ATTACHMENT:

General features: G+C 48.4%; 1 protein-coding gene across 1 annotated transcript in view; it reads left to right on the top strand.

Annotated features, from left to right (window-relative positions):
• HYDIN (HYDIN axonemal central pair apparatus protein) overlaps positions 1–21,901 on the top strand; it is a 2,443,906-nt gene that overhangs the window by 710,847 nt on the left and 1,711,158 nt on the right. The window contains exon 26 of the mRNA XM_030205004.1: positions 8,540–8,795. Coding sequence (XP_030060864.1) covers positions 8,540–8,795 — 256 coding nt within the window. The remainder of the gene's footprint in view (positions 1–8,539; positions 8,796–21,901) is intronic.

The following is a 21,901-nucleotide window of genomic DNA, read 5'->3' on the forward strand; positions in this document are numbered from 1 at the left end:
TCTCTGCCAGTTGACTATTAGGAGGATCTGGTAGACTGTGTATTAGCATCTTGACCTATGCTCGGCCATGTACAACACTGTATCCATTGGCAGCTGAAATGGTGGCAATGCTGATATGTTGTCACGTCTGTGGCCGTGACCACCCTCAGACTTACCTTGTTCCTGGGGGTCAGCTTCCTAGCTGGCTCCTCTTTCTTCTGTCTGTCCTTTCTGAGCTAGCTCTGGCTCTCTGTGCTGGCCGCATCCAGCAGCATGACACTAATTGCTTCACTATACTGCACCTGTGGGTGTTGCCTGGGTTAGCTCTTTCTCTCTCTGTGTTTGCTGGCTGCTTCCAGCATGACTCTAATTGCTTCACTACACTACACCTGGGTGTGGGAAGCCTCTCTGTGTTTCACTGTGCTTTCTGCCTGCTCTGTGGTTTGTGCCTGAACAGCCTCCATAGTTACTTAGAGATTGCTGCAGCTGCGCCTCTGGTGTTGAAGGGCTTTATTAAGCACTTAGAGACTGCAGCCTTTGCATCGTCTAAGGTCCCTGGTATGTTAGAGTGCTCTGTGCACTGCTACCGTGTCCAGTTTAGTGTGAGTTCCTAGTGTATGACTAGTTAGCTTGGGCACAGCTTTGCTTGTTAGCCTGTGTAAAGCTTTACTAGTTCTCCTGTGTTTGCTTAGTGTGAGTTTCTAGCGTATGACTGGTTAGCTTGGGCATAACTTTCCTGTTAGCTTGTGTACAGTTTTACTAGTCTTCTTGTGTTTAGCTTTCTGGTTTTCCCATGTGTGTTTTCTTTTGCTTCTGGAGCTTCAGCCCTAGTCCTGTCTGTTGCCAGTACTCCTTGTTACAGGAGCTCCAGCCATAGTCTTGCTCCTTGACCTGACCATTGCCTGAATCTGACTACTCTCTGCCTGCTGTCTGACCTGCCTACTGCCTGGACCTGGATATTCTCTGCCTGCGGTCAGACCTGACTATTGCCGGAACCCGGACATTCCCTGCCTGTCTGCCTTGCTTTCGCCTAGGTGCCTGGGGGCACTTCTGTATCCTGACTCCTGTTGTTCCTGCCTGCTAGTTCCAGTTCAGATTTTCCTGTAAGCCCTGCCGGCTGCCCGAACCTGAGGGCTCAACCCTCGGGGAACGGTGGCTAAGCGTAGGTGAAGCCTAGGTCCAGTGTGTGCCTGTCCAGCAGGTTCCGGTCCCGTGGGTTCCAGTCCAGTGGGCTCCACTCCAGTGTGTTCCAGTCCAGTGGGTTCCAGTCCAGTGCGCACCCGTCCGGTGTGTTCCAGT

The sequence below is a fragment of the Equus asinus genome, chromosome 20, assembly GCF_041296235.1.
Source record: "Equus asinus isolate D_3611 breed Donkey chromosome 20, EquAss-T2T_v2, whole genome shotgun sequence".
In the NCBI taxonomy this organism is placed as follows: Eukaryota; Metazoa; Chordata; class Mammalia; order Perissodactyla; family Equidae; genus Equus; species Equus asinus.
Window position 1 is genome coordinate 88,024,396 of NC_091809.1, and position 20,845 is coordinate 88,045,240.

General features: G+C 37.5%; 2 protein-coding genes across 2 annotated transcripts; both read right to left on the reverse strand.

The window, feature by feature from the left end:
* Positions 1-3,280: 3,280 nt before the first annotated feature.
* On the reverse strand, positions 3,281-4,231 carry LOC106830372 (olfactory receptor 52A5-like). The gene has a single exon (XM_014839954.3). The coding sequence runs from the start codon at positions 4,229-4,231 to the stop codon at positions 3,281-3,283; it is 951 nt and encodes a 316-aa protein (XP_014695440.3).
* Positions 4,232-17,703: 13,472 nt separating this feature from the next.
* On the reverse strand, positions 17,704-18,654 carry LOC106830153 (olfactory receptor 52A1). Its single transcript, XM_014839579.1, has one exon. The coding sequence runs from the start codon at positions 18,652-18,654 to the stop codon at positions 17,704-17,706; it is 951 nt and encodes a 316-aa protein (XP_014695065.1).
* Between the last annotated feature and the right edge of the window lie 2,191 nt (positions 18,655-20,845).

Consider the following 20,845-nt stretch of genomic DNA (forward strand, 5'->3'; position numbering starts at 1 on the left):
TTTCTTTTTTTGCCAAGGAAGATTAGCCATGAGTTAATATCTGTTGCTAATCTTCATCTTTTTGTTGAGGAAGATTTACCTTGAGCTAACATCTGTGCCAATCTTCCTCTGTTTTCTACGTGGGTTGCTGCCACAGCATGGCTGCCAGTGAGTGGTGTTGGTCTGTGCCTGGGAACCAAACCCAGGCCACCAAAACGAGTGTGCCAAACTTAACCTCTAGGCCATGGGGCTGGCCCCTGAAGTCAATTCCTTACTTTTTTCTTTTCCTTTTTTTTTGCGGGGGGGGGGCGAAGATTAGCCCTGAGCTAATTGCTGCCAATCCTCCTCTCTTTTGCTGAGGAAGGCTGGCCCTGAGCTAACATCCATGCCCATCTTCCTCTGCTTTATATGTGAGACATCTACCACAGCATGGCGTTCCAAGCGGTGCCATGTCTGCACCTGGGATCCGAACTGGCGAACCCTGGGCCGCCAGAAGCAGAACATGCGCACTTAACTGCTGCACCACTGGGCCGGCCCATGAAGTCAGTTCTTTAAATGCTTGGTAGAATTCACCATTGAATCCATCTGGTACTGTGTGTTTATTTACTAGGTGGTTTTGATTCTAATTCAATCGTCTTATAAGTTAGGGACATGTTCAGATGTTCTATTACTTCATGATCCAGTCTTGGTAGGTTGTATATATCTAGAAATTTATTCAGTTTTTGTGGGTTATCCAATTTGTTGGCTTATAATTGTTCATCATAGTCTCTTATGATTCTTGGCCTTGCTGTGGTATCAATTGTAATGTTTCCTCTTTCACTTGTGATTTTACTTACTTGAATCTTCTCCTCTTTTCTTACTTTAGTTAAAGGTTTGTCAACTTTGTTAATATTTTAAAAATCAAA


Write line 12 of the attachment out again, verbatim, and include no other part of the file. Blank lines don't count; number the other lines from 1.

* Positions 1-3,280: 3,280 nt before the first annotated feature.